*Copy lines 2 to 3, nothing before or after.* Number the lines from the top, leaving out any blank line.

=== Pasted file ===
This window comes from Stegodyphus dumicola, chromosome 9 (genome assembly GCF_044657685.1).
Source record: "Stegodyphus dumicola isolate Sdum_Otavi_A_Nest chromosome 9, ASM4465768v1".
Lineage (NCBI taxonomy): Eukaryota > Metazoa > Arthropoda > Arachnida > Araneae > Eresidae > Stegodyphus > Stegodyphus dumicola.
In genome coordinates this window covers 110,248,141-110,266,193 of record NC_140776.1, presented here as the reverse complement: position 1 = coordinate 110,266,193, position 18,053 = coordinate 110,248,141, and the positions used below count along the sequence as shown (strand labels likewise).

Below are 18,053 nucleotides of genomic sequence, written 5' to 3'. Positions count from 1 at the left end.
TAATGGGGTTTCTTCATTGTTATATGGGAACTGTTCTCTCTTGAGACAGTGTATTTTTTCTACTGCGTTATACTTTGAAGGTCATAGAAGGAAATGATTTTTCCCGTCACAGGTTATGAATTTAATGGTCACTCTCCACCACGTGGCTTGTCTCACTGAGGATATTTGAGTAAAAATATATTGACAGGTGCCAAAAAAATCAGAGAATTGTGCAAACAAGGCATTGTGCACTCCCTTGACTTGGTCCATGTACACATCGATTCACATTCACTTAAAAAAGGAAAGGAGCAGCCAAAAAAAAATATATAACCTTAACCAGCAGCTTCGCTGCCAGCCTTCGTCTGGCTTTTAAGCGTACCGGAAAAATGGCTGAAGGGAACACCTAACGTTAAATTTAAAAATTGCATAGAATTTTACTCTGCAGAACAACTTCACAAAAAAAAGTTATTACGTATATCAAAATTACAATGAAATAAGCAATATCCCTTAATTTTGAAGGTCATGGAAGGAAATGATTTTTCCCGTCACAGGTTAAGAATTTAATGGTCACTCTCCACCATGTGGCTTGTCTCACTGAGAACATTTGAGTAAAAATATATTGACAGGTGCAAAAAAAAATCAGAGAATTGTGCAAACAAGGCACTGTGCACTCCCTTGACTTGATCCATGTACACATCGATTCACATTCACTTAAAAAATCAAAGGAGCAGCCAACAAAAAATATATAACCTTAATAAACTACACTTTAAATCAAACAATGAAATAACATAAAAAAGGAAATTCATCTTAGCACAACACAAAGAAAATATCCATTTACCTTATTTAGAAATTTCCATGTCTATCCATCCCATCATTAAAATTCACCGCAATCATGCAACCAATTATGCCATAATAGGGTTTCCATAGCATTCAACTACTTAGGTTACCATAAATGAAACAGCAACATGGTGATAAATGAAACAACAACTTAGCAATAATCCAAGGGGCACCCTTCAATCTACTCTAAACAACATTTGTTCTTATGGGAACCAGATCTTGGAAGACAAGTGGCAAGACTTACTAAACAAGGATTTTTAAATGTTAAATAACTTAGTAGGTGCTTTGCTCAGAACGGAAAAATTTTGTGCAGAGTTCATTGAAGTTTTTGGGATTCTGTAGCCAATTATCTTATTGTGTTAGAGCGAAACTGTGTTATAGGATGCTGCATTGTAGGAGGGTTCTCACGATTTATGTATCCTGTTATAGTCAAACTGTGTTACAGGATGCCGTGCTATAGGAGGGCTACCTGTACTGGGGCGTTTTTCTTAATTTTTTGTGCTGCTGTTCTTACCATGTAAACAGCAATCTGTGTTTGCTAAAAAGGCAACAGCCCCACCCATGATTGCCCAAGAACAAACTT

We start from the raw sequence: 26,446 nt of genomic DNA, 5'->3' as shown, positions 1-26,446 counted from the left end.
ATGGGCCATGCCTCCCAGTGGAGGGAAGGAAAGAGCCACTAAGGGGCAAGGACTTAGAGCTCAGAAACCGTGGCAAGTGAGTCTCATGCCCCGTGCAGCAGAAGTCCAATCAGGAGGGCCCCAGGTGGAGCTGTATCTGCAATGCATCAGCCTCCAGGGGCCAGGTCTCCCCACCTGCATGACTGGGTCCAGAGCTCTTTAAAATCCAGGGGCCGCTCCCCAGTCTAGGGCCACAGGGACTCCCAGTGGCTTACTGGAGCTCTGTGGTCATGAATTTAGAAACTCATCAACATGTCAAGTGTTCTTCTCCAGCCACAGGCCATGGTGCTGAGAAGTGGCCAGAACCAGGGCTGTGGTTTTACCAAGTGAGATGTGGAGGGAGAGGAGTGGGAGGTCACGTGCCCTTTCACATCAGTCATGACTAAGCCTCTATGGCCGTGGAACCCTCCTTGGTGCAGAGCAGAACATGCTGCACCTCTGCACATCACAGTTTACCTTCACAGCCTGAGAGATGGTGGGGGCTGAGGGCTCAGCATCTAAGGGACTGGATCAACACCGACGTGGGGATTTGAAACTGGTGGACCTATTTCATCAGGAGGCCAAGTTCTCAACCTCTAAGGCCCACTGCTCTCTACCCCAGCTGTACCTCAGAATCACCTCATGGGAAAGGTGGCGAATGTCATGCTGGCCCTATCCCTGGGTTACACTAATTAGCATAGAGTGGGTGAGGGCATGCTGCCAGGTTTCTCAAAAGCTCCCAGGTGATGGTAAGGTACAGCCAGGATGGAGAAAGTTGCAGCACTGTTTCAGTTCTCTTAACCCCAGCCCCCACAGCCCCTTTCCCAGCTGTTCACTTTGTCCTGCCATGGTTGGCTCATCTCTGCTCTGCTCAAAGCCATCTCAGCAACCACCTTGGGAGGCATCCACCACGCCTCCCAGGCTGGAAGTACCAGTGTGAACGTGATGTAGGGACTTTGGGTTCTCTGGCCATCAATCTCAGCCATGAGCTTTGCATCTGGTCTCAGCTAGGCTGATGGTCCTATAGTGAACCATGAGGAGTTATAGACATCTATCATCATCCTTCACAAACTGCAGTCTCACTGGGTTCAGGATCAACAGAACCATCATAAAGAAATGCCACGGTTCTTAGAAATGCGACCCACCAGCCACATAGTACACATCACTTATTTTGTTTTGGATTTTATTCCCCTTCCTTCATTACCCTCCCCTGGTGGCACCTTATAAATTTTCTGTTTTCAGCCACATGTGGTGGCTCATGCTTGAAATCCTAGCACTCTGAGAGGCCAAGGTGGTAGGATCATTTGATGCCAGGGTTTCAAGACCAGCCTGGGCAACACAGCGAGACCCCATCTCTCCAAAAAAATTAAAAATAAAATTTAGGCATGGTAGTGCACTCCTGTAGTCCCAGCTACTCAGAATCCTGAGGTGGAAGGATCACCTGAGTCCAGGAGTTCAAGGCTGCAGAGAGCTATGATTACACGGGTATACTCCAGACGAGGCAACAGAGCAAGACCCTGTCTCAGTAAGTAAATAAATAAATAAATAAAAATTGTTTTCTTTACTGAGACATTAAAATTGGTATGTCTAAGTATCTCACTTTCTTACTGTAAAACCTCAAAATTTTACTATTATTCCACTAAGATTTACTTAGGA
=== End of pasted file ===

Source record: "Stegodyphus dumicola isolate Sdum_Otavi_A_Nest chromosome 9, ASM4465768v1".
Lineage (NCBI taxonomy): Eukaryota > Metazoa > Arthropoda > Arachnida > Araneae > Eresidae > Stegodyphus > Stegodyphus dumicola.